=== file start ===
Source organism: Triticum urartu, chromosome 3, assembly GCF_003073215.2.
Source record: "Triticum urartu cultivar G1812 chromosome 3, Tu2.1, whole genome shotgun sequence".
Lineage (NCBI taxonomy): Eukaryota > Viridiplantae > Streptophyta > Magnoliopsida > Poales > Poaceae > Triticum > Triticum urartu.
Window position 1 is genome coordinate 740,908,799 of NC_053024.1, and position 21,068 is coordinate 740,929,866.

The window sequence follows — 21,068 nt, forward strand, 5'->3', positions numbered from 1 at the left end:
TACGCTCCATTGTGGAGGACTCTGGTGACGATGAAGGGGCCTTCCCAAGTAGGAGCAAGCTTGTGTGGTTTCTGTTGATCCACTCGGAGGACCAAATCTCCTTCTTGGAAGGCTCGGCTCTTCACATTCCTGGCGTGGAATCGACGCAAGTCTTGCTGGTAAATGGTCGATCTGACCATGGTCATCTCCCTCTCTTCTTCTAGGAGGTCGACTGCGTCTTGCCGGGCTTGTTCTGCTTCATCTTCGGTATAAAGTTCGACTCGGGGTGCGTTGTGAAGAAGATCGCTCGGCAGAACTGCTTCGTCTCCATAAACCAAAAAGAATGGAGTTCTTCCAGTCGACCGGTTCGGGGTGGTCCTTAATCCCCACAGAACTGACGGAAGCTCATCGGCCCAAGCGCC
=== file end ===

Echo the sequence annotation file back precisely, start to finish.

Source organism: Triticum urartu, chromosome 3, assembly GCF_003073215.2.
Source record: "Triticum urartu cultivar G1812 chromosome 3, Tu2.1, whole genome shotgun sequence".
Lineage (NCBI taxonomy): Eukaryota > Viridiplantae > Streptophyta > Magnoliopsida > Poales > Poaceae > Triticum > Triticum urartu.
Window position 1 is genome coordinate 740,908,799 of NC_053024.1, and position 21,068 is coordinate 740,929,866.

The window sequence follows — 21,068 nt, forward strand, 5'->3', positions numbered from 1 at the left end:
TACGCTCCATTGTGGAGGACTCTGGTGACGATGAAGGGGCCTTCCCAAGTAGGAGCAAGCTTGTGTGGTTTCTGTTGATCCACTCGGAGGACCAAATCTCCTTCTTGGAAGGCTCGGCTCTTCACATTCCTGGCGTGGAATCGACGCAAGTCTTGCTGGTAAATGGTCGATCTGACCATGGTCATCTCCCTCTCTTCTTCTAGGAGGTCGACTGCGTCTTGCCGGGCTTGTTCTGCTTCATCTTCGGTATAAAGTTCGACTCGGGGTGCGTTGTGAAGAAGATCGCTCGGCAGAACTGCTTCGTCTCCATAAACCAAAAAGAATGGAGTTCTTCCAGTCGACCGGTTCGGGGTGGTCCTTAATCCCCACAGAACTGACGGAAGCTCATCGGCCCAAGCGCC